Did `Aunt Flo' walk to her own death? Her 67-year-old niece, convicted of murder, is due for a retrial.
Three and a half years ago Sheila Bowler was led from the dock to begin a life sentence for murder, and an education in the drugs and violence of prison life that her comfortable, middle-class world had not prepared her for.

Mrs Bowler, 67, still cannot believe that anyone could think her guilty of killing her late husband's elderly aunt. And she is convinced she will not survive until 2005, her earliest potential release date.

"I have to get out," she says. "I will die if I have to stay in here. I could never take my own life but I will shrivel up and die, or my mind will become distorted. I will not survive another eight and a half years in here."

The daughter of a solicitor, brought up as a strict Methodist, Sheila Bowler was a recently widowed, well-respected music teacher in Rye, East Sussex, when she was arrested in May 1992 and accused of pushing 89-year- old Florence Jackson into the river Brede.

In a mystery worthy of Agatha Christie, the wear and tear on a pair of slippers, an unprepared bed and a missing walking-stick and torch became sinister clues in the absence of any evidence as to how "Aunt Flo" came to be in the river.

It was about 8pm on 13 May 1992 when Mrs Bowler collected Aunt Flo from Greyfriars Residential Home in Winchelsea to take her home for the weekend. Driving down a hill, Mrs Bowler said she felt her steering fail. She stopped the car and found she had a partially flat tyre. As she had no spare wheel, she decided to call for a recovery service from a nearby house. When she returned to the car about 30 minutes later with the people from the house, Aunt Flo was nowhere to be seen. Mrs Bowler's immediate thought was that she could not have walked far. Thirteen hours later a police helicopter spotted Aunt Flo's body lying in the water, 650 yards away from the car.

The police appear to have fastened on to Mrs Bowler as a suspect fairly early on. Her abrasive manner and refusal to give way to emotion - which friends say hide a heart of gold - clearly antagonised those searching for answers.

A look at Aunt Flo's will provided a motive - to stop the pounds 252 weekly cost of keeping her in a residential home haemorrhaging away the value of Aunt Flo's flat, which Mrs Bowler was due to inherit. But proving their case - that Mrs Bowler had driven her aunt to a pumping station beside the river Brede, where she pushed her into the water before driving back to the road and deflating her tyre - was more problematic.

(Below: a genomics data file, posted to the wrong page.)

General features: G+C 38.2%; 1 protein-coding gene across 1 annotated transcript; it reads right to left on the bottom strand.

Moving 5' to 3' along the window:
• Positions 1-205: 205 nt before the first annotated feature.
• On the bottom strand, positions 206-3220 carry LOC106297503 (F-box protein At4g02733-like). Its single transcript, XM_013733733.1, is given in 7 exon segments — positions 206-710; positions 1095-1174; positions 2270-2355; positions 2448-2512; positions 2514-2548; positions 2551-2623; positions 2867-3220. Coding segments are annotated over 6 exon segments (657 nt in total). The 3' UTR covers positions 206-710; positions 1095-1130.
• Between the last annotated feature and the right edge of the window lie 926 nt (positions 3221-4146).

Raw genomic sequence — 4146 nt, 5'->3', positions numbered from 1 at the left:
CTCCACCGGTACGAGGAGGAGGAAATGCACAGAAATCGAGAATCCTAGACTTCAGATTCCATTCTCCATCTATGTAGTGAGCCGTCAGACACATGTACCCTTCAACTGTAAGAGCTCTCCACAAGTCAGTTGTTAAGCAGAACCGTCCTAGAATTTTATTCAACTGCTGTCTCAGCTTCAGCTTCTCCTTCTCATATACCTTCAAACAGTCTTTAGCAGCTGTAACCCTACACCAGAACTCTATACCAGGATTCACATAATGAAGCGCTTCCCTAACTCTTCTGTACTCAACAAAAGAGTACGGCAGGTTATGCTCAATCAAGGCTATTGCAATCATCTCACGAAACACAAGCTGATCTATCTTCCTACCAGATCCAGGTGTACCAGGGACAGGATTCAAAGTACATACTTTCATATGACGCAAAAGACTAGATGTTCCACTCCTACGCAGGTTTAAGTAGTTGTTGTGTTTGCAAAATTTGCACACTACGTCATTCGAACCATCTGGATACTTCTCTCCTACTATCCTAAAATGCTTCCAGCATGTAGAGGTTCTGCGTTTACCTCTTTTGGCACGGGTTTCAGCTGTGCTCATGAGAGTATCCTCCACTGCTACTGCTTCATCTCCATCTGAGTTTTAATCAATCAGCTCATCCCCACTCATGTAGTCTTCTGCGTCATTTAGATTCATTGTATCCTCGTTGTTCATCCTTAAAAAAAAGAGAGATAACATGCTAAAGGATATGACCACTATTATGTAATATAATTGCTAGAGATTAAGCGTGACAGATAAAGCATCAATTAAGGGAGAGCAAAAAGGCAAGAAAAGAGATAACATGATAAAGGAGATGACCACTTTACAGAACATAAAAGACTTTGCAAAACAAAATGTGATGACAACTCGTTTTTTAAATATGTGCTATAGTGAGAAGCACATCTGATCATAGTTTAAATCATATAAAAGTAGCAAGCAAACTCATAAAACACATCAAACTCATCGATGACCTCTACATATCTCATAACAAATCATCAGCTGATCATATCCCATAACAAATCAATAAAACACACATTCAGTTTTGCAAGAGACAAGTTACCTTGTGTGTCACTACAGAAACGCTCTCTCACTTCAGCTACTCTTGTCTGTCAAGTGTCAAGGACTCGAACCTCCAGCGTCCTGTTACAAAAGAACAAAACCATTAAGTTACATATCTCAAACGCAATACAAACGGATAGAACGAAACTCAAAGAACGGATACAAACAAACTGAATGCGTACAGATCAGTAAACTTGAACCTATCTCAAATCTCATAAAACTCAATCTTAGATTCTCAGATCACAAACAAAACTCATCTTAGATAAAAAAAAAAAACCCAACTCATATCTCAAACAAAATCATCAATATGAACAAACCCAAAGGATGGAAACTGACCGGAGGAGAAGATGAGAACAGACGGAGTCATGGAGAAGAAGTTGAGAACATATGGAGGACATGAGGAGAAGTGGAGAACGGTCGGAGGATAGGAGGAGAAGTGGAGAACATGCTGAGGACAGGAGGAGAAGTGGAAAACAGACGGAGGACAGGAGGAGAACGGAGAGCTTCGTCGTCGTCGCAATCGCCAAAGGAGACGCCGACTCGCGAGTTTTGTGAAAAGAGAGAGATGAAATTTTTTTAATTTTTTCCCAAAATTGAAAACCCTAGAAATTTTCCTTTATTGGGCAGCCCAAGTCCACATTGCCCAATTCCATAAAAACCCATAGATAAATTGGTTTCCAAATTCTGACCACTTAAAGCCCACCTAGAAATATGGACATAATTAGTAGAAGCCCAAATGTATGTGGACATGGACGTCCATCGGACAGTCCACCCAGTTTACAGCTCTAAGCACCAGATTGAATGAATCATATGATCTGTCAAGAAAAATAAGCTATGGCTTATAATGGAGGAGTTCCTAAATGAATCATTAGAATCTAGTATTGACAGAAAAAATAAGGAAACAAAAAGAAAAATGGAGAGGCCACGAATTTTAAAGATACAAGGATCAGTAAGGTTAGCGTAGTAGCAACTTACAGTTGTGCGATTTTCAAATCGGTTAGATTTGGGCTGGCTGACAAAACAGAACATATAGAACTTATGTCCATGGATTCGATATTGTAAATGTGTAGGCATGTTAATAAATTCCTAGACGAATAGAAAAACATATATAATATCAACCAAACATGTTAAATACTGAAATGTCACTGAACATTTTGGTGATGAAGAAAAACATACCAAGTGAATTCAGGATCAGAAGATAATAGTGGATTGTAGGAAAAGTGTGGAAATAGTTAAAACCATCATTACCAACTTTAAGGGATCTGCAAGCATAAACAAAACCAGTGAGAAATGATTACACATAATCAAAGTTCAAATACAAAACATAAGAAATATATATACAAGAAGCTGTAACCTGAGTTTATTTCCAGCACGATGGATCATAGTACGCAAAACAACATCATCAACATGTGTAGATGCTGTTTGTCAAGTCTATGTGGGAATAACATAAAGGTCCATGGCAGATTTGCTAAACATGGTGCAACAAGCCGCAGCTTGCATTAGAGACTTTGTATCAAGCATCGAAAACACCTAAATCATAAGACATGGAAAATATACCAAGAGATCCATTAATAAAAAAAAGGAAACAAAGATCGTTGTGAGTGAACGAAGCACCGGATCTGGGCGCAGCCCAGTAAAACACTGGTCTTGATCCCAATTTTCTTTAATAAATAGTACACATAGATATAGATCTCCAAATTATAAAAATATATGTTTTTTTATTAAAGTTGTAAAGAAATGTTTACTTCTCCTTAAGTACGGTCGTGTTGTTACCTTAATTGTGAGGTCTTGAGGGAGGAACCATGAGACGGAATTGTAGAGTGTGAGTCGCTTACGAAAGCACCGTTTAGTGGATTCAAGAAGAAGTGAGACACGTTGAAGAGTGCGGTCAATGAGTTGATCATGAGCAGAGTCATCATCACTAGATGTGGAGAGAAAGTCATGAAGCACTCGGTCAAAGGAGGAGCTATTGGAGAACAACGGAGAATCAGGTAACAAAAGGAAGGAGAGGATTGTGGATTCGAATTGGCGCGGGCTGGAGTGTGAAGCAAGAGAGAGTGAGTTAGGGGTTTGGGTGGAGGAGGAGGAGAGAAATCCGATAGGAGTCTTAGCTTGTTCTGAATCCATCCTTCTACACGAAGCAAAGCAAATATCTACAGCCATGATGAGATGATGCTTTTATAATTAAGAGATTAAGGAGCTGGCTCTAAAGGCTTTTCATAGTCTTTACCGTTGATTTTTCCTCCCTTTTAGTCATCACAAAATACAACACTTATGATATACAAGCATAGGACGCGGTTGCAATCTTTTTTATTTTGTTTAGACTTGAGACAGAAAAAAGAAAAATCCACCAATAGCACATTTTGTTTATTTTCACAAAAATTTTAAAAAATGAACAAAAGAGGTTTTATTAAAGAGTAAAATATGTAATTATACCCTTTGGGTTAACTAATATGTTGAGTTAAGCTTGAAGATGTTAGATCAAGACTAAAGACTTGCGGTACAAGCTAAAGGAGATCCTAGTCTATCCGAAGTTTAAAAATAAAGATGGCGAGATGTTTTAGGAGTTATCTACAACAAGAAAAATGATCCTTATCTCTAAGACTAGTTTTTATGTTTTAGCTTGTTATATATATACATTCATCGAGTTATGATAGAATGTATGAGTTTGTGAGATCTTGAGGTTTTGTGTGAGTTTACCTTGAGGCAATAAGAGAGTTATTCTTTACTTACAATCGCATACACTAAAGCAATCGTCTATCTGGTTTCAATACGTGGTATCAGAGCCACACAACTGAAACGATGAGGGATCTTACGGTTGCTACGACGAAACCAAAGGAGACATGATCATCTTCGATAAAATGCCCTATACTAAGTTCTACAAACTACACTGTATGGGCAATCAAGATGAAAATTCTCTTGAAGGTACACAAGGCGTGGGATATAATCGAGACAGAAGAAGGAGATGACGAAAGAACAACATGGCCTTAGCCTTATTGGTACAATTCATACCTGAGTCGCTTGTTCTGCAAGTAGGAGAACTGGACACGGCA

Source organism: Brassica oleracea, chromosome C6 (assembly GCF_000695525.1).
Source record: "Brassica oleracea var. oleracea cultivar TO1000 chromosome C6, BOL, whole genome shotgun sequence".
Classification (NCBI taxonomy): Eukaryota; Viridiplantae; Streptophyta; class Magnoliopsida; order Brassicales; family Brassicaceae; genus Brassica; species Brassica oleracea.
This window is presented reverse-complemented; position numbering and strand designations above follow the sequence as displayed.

There was no forensic evidence to link Mrs Bowler with the river bank or with the injuries her aunt had sustained. There were no tyre marks or footprints, and no blood or mud was found on Mrs Bowler's clothes. However, officers returning to Mrs Bowler's home found that there was no bed made up for Aunt Flo - either because she knew her aunt would not be coming back or because, as Mrs Bowler says testily, she did not know whether her aunt would manage to get up the stairs or would need a bed downstairs.

The walking-stick and torch that Mrs Bowler said were missing from the car were never found - because they were washed away by the river, or because they never existed?

The police did consider the possibility that Aunt Flo's death was an accident - they sent someone shuffling down the road in similar slippers to see whether anything could be proved from the wear and tear on the real slipper found on the riverbank - but they discovered nothing conclusive.

However, at Mrs Bowler's trial in July 1993, her defence team did not seek to argue that Aunt Flo's death was accidental. Instead, they set about demolishing the prosecution case with great effect, arguing midway through the trial that there was no case to answer. In the absence of the jury, the trial judge, Mr Justice Garland, agreed that every plank of direct evidence against Mrs Bowler had collapsed. But, in a crucial decision, he ruled that the jury was still entitled to ask: "If not the defendant, then who?"